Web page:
Amendments on H1B and L1 visas blocked

Washington: Two amendments moved by a US senator on restricted hiring of foreign workers and another aimed at preventing fraud and abuse of H-1B and L1 visa could not pass the Senate floor as they were blocked by the Democratic Party, reports PTI.

The two amendments moved along with the Creating American Jobs and End Offshoring Act, were blocked by the Democratic Party, senator Chuck Grassley, its author said yesterday.

Incidentally, the offshoring act in itself was blocked by the opposition Republican party.

"Despite the number of Americans without a job, companies are still allowed to import thousands of foreign workers with little or no strings attached. My amendments would make it possible for qualified Americans to fill the vacant positions first," Mr Grassley said.

His first amendment would have prevented any company engaged in a mass lay-off of American workers from importing cheaper labour from abroad through temporary guest worker programs.

The second would have taken aim at fraud and abuse of the H-1B and L Visa programs, while making sure Americans have the first chance at high-skilled jobs in the United States.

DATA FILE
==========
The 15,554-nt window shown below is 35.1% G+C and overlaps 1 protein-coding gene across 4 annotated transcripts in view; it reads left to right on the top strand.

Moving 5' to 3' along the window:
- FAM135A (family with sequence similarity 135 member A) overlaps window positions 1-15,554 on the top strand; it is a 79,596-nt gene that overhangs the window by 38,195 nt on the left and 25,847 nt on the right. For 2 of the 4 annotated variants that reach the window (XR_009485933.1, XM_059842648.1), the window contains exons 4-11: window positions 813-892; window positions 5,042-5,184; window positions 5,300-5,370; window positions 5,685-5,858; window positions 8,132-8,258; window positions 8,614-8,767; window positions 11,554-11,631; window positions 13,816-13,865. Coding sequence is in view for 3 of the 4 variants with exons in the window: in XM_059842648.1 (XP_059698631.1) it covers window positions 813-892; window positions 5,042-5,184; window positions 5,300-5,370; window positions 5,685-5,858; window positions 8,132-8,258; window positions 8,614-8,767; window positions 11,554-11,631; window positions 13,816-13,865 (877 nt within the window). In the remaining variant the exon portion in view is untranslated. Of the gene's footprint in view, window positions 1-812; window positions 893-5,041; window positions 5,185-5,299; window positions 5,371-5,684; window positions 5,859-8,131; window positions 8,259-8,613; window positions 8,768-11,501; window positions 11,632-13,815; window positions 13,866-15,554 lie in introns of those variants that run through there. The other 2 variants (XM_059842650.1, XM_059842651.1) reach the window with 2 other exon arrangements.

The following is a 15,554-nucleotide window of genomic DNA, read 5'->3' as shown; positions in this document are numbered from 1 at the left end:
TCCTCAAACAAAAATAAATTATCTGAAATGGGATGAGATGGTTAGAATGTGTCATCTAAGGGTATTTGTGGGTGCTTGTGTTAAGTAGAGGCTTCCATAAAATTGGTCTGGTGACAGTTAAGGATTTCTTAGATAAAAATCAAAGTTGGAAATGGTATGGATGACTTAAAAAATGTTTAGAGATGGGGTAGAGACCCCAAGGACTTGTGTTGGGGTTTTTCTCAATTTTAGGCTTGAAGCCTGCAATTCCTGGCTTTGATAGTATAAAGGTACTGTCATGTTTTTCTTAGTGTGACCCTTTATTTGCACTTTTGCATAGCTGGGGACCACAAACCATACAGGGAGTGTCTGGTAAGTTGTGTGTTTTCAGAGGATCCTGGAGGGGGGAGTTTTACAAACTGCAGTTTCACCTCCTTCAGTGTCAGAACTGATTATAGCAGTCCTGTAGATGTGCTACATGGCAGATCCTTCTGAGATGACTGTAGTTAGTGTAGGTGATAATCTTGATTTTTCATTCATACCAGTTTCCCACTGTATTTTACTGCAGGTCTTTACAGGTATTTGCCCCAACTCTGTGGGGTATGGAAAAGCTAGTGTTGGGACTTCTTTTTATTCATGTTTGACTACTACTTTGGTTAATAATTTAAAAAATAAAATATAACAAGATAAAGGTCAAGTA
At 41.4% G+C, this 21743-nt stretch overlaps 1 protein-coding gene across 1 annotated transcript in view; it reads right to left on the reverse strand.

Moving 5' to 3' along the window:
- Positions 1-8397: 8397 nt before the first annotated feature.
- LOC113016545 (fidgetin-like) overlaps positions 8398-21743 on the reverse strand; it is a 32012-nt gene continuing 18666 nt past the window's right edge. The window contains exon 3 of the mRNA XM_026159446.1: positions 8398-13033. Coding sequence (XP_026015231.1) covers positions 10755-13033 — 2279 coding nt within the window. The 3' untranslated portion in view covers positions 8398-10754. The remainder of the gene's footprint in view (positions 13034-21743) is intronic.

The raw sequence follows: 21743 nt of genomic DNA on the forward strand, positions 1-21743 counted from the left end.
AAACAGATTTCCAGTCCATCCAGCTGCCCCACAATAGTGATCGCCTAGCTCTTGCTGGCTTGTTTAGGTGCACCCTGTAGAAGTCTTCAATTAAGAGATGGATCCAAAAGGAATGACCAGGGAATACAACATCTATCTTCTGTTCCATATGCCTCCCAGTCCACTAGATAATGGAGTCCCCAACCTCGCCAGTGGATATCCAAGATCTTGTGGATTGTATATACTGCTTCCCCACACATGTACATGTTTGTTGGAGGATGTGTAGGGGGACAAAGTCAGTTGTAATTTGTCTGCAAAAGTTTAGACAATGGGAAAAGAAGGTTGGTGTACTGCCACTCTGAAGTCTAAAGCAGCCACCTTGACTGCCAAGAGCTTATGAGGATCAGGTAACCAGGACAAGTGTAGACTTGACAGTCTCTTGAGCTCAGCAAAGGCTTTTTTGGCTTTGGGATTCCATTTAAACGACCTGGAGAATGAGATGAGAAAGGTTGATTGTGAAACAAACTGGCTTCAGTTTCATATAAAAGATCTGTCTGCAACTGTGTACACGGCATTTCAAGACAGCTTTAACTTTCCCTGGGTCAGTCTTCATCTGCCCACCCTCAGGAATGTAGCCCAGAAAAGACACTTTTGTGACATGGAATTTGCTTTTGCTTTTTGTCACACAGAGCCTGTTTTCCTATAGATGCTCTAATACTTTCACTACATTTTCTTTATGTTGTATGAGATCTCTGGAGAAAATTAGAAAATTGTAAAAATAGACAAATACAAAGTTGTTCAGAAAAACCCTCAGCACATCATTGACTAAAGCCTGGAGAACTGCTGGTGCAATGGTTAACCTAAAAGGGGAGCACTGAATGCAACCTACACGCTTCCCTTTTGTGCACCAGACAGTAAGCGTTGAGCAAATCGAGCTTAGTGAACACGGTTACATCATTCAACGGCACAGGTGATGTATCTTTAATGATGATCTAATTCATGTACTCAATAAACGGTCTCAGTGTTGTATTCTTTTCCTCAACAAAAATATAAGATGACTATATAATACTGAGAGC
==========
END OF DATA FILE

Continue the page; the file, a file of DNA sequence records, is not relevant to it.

Both amendments were being blocked by the Democratic Senate Majority Leader, the senator said in a statement.

The 'H-1B and L-1 Visa Reform Act of 2009' would improve two key visa programs by rooting out abuse while making sure Americans have the first chance of obtaining high-skilled jobs in this country, Mr Grassley said in the Senate floor.

"Many Americans are unemployed, yet we still allow companies to import thousands of foreign workers. These businesses should be asked to look first at Americans to fill vacancies, and they should be held accountable for displacing Americans to hire cheap foreign labour," he said.

"These two amendments go directly to the concerns about job creation and prevention of off-shoring of US jobs. Both amendments are bipartisan. Yet, if cloture is invoked, these amendments would fall on the Senate cutting room floor," he added.

Mr Grassley said the H-1B program is well-known for encouraging companies to take their work offshore.

The New York Times had reported in 2007 that the H-1B Visa is a critical tool for Indian outsourcing vendors to gain expertise and win contracts from western companies to transfer critical operations like Bangalore.

As Indian outsourcing companies have become the leading consumers of the visa, they have used it to further their primary mission, which is to gain the expertise necessary to take on critical tasks performed by Western companies, and perform them in India at a fraction of the costs, NY Times said.

The H-1B and L1 visa amendment would have required employers to try and recruit US workers before hiring H-1B visa holders, require employers to pay a better wage to visa holders who take these jobs and expand the powers of the federal government to go after abusers.